New Mexico True ad
This kind of promotion doesn’t come cheaply. “We don’t necessarily have the breakdown of what our total marketing budget for winter versus summer, but $8.6m in total is our annual budget,” says Latham. “And that’s what we’ll be spending in the budget cycle from July up to June 2016.” Is it worth it? Definitely, says Latham, when you look at the return on investment (ROI). “Shortly after New Mexico True campaign launched, we did an ROI study and saw that for every $1 spent, $3 was returned on the tax base level, so we know we have a 3:1 ROI. We now have a new study with results coming at the beginning 2016. We look at the money that’s being spent while people are vacationing here and the taxes that are coming back to us as a result of the dollars being spent. Let’s say if someone saw a New Mexico True ad and then traveled here as a result of the advertising and let’s say they spent $200 while here, it’s the percentage of that that goes back into the state tax level.”

New Mexico True ad for Texas Monthly
Total visitor spending since 2010 has also increased by 24 percent and the amount of overnight leisure trips has gone up 37.5 percent – “that is three times the national average,” says Latham. The change in perception – and resulting leisure travel increase - has emanated from New Mexico’s target “fly markets”: Dallas, Houston, Denver, Phoenix, San Diego, Chicago and New York City. “We know that the past two years we have seen record-breaking tourism growth as a result of the New Mexico True campaign,” she adds.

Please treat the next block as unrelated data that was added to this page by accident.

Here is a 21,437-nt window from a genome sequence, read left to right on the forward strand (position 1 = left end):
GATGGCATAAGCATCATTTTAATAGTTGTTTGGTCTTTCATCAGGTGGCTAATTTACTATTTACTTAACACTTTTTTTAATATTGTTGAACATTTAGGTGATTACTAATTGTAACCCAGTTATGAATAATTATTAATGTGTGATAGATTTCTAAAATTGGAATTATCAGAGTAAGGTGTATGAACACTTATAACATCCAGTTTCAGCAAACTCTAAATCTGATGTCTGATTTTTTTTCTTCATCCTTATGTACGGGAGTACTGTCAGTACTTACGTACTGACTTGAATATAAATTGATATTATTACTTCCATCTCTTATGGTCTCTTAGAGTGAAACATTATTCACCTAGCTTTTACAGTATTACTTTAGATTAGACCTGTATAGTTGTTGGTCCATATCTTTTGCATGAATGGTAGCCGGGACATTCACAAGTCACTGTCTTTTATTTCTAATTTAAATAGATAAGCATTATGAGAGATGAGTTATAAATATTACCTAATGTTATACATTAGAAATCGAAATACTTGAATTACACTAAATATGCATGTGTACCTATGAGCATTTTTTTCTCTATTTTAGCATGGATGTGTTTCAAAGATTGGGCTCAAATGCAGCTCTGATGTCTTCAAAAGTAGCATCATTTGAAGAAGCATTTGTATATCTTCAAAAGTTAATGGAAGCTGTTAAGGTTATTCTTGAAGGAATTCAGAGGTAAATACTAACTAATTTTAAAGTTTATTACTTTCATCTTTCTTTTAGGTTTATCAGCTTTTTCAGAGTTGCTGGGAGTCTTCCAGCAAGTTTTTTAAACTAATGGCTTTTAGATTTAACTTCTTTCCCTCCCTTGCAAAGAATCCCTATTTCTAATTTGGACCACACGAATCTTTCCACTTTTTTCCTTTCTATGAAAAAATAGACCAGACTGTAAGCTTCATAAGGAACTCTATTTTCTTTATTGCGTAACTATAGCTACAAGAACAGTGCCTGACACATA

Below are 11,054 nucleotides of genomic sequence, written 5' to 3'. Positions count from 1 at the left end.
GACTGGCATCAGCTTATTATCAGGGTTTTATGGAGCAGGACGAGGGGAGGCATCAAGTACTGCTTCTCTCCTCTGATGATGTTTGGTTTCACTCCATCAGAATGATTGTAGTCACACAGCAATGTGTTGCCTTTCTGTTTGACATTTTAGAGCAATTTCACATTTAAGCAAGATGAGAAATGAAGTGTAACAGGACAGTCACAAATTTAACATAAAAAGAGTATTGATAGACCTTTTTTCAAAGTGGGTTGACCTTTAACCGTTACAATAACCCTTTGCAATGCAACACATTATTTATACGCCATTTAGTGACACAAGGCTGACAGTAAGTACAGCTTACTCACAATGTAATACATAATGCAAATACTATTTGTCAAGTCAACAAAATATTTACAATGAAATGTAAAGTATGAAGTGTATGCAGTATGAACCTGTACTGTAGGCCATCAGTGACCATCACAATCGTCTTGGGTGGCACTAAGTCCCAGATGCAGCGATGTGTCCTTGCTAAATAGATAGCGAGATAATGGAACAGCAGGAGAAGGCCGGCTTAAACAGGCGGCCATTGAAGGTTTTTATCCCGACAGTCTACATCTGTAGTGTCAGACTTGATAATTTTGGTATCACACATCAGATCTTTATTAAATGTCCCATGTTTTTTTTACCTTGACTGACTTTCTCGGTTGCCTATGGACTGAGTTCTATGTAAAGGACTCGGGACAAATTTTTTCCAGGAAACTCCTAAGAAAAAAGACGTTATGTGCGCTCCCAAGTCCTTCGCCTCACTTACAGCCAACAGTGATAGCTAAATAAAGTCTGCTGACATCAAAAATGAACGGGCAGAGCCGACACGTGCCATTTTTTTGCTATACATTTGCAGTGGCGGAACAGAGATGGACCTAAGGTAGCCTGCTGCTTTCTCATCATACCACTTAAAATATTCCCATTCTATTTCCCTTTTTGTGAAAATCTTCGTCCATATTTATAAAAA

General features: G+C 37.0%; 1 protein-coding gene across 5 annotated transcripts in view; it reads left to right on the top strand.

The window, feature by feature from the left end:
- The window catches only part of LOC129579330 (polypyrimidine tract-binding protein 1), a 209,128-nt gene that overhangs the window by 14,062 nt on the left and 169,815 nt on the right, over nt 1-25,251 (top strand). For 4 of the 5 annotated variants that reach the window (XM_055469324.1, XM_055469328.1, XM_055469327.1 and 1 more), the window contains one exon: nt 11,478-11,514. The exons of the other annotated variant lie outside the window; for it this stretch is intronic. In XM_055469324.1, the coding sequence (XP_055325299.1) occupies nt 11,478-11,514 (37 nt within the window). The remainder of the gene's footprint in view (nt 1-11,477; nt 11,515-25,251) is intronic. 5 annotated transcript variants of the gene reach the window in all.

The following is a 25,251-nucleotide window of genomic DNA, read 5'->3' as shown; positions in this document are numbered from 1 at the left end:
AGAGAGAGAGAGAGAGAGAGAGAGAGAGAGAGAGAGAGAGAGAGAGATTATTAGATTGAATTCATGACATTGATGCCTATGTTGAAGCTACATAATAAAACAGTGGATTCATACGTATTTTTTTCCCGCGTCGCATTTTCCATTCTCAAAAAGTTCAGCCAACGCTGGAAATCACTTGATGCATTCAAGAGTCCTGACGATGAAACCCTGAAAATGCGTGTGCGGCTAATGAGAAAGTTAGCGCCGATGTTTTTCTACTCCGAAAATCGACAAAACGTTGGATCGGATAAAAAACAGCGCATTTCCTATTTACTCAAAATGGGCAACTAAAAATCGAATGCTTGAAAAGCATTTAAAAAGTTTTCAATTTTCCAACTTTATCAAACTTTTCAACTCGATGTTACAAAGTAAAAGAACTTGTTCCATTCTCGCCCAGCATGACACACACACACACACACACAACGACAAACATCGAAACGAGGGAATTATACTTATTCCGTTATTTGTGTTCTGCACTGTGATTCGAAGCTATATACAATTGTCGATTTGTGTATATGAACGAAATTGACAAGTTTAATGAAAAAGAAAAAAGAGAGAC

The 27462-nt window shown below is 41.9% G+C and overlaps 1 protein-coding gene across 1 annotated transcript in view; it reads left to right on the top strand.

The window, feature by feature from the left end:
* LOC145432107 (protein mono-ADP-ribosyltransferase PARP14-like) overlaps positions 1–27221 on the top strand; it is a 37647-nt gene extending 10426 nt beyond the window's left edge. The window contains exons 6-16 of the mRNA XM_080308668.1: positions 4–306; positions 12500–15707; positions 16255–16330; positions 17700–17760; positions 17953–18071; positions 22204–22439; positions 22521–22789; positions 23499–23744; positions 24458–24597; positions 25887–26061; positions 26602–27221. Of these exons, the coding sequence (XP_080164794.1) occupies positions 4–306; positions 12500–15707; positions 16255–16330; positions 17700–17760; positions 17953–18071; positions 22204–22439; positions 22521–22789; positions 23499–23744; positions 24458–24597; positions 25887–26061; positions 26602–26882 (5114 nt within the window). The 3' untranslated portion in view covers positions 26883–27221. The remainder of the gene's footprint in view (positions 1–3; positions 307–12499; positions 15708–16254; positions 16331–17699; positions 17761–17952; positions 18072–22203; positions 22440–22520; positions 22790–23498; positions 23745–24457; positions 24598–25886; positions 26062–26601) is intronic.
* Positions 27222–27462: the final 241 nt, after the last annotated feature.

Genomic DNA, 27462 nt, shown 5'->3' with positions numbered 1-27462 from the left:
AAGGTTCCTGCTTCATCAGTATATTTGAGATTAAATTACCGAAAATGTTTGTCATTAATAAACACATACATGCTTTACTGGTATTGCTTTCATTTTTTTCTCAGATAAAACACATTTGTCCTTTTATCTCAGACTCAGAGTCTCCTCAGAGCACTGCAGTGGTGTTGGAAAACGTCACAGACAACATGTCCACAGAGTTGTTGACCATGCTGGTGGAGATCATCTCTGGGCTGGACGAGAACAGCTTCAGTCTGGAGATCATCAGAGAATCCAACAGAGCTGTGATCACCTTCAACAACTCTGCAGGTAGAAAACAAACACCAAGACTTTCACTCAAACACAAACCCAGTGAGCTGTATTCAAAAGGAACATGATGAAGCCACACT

So what does Latham envisage for the future? “We don’t see the idea of New Mexico True changing at all. But I think there are things that we can do differently and ways we can expand on the message,” she says. “However, we don’t see it as your traditional ad campaign but more like a standard within the industry in New Mexico. The whole idea of New Mexico True is promoting everything that separates us from our neighbors. That adventure culture we don’t see changing.” 
Taos, New Mexico - courtesy of New Mexico Tourism Department

Friday, March 4, 2016

From Humble to Hedonistic: the gentrification of Andermatt, Switzerland

Andermatt expansion plan - Courtesy of Andermatt Swiss Alps AG
Competing with glitzy St Moritz and Zermatt, Egyptian-born billionaire developer, Samih Sawiris hatched a daring plan to transform humble Andermatt into a year-round resort.

After a helicopter tour of the central Swiss mountainous area in 2005, he mapped out ski hill improvements as well as a blueprint for 25 topnotch chalets, six hotels, an indoor pool, an 18-hole golf course, and a chain of 490 condominiums across 42 buildings.